by C.R. (Bart) Bartholomew
The Division Commander boarded SARGO carrying a suitcase and horseshoe. He hung the horseshoe in the control room and said, "It brought me good luck for 20 years.”
More than one crew member mentioned that the Commodore hung the horseshoe upside down. That would allow the good luck to run out. SARGO had been plagued by mishaps, mechanical breakdowns, malfunctioning torpedoes and leaking engine exhaust valves during her first four war patrols. Some figured the horseshoe meant good luck.
Starting the fifth patrol with a trim dive the exhaust valves flooded the bilges. Three nights later as the Commodore paced the main deck smoking a White Owl cigar, a not entirely house-broke lookout waited until a black cloud blocked the moonlight.
Leaning far to port, the lookout emptied his bladder as the Commodore passed below on the main deck. Many figured the Commodore got what he deserved because the crew was not allowed on the main deck nor to smoke topside in the war zone. The lookout mess cooked the rest patrol. A few nights later in the darkened conning tower, the helmsman goosed what he figured was a shipmate conning down the upper conning tower hatch. The Commodore angrily slapped the hand away. Later around midnight, an enemy patrol boat appeared dead ahead at 300 yards.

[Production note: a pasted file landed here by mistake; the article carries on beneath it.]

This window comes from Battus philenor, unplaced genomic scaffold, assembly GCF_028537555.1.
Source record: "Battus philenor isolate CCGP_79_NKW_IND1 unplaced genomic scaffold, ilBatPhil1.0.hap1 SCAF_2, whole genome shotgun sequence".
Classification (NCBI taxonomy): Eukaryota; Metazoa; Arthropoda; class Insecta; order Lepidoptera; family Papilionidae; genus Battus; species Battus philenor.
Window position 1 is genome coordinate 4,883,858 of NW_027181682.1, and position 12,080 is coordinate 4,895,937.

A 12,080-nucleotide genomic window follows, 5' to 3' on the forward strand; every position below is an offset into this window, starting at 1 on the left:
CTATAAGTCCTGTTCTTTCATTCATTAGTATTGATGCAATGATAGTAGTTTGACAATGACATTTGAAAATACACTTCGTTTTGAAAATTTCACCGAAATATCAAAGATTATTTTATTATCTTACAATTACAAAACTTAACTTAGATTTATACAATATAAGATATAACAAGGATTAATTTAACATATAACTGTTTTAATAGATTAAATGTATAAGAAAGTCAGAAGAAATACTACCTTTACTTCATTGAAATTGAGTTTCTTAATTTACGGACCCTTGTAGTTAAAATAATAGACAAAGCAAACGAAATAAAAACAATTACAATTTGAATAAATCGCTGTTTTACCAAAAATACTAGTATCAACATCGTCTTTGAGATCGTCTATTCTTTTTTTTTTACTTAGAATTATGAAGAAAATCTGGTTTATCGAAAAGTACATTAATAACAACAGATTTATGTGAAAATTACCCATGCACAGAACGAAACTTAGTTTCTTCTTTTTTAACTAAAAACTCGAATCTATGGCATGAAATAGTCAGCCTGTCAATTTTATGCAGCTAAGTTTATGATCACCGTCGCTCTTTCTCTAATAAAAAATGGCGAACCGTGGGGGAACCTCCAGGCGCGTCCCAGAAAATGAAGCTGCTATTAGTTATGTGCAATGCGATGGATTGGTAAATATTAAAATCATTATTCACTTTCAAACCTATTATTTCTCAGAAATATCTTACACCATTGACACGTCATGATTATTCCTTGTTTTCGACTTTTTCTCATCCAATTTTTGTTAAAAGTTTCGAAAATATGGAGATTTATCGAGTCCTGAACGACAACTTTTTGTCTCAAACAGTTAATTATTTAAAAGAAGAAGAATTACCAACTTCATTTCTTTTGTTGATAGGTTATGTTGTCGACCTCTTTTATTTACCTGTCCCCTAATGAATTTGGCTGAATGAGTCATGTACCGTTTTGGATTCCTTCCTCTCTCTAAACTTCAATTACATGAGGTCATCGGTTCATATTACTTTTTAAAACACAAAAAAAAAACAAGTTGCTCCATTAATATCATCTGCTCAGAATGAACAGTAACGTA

The Commodore, lookouts, Officer of the Deck and Captain tumbled down hatches. The Commodore left the control room and immediately returned. He pointed to his bald head and snapped at the Captain, “One of your lookouts stepped on my head and passed me in the hatch.” A foot print cover his head from front to back.
A week later the Commodore entered the forward torpedo room during a heated discussion about the damn torpedoes not working.
"There's nothing wrong with the torpedo warhead,” the Commodore insisted pointing at the torpedo man complaining the loudest. “I'll have warhead armed and give you a ten-pound sledge hammer to hit it with. If it don’t explode I’ll fly you back to the states and give you a 30 day leave.” That ended the discussion but not the bad luck.
The Commodore entered the Officer’s Head in the forward torpedo room to take care of natures needs. A few minutes later he backed out of the head with his face speckled with body waste. Luckily a new gasket was installed immediately. Crew members were offering a cash reward to anyone brave enough to take the DAMN HORSESHOE topside and deep six it. Then a three thousand ton enemy freighter lumbered toward SARGO. A spread of four torpedoes sped toward the target. One exploded on contact blowing a hole in the hull the others malfunctioned. Three more torpedoes sped toward the crippled ship and all malfunctioned. The Commodore suggest a BATTLE SURFACE to allow the deck gun crew to prove they earned the Gunnery Excellence Award before the War. It took 53 rounds of 3” .50 caliber ammunition to sink the enemy. That brought an end to SARGO’S ten months of bad luck.